Imagine Top Gun. Now imagine Top Gun but with a cast of meth addicts. Welcome to the gun-toting, drug-fuelled, airborne action escapade that is Kill Speed.

In the opening five minutes, you’re witness to a sex, drugs, but sadly no barrel rolls. It’s with some relief, then, that you’re soon watching a small plane soar above the sweltering landscape. Personally, the scene worked for me in a different way to the one you’d expect – the contrast between high-flying action thrills and two blokes sat sunning themselves next to stationary planes really rams home how bizarre their daily routines must be.

If you ever wondered what planes would look like if they were refurbished by West Coast Customs, then Kill Speed will give you a comprehensive idea. I’ve never seen planes like this before, and the dinky little machines make flying for fun and as an under-the-radar drug runner seem a little more glamorous than the rustbuckets you saw in, say, Blow.

“I’m sorry I’m late,” says our hero, strolling away from his just-landed pimp-plane, mere minutes after leaving a woman alone in his super-bed in his super-house. “Your mamma’s late bitch, where YOU been?” responds his friend, twisted cap on head. It’s clear they’re anti-heroes, then. But if you’ve come to this film looking for the high-flying spiritual sequel to Seabiscuit, you’re in the wrong genre.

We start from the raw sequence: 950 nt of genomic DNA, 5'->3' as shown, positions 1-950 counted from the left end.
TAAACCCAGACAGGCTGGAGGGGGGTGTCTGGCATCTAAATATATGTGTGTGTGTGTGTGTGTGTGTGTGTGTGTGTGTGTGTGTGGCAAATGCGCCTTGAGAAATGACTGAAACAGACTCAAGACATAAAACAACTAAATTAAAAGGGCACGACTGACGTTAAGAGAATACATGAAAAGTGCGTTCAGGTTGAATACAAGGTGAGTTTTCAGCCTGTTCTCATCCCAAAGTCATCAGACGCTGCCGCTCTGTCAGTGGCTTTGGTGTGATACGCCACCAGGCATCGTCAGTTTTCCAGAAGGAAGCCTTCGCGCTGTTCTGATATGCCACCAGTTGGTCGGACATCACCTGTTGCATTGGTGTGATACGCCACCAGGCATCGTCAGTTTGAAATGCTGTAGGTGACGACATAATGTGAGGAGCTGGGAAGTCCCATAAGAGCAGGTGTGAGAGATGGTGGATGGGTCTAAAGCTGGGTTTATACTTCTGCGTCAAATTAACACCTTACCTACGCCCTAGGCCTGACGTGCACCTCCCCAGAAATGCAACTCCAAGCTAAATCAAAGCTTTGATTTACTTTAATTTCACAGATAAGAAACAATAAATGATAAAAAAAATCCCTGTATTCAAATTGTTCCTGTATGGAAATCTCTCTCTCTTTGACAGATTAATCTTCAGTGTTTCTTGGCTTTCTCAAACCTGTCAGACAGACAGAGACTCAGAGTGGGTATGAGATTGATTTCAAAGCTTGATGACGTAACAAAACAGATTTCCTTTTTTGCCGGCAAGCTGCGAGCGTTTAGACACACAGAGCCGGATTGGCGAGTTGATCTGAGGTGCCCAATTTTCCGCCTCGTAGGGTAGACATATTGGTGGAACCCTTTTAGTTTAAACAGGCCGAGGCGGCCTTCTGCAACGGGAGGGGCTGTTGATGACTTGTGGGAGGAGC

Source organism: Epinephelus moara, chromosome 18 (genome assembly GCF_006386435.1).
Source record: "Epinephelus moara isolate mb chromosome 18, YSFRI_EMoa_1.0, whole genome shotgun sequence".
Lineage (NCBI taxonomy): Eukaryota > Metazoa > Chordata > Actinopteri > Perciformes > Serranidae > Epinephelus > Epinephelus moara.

I think, however, we may have a new cult film on our hands, and for all the wrong reasons. Mexican gangsters called Speedy Gonzales? Pimp My Sky-Ride? The Fly Guys? The Room was renowned for embracing clichés that, delivered deadpan, much like Kill Speed, are very amusing.

It’s a great idea, as boys-in-cars is a done deal. The execution is, and I’m still unsure as to whether this is intentional or not, brazen in its lack of self-consciousness. Women are objects, men are preppy bad boys, all the foreigners are bad guys… it’s not rocket-science film-making, but if you’re a fan of, say, the Too Fast Too Furious franchise, this sort of film is perfect.

It begs the question of what, exactly, the aviation industry think about this particular film. It’s pretty rare they see their main passion in life on the big screen, unless Tom Cruise is swanning about on it. I suppose for every The Wrestler, there’s a Nacho Libre, and this is it.

It’s always difficult to turn drug-smugglers into likeable characters, but some films manage it with the utmost finesse, some not so well. Henry Hill of Goodfellas and George Jung of Blow are prime examples of how to nail the anti-hero character. Just enough moral impetus behind the actions, and just enough coy humour to make them entertaining.

The anti-heroes in Kill Speed are, when the chips are down, less dislikeable simply because they’re the least evil people in a nasty world populated by baddies ranging from evil bikers (one of which has an interesting line of dialogue, in which he makes light of the rather obscure fact that you’re more likely to die in a car accident than a plane crash) to accented gang-bangers. Forced into a deal they didn’t want to make, they find themselves making a two-way journey, rather than dropping the drugs over the border and fleeing for home.

Overall, it’s going to be a very enjoyable experience for you if you’re into girls, guns and action, but less so if you were tempted in by the themes of drug abuse and aviation. That being said, it’s refreshing to see that in our world of planes, trains and automobiles, someone finally decided to make a movie about the first mode of transport.

Win a copy of Kill Speed here.

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Rating: 3.0/5 (5 votes cast)
Flying high: Kill Speed review, 3.0 out of 5 based on 5 ratings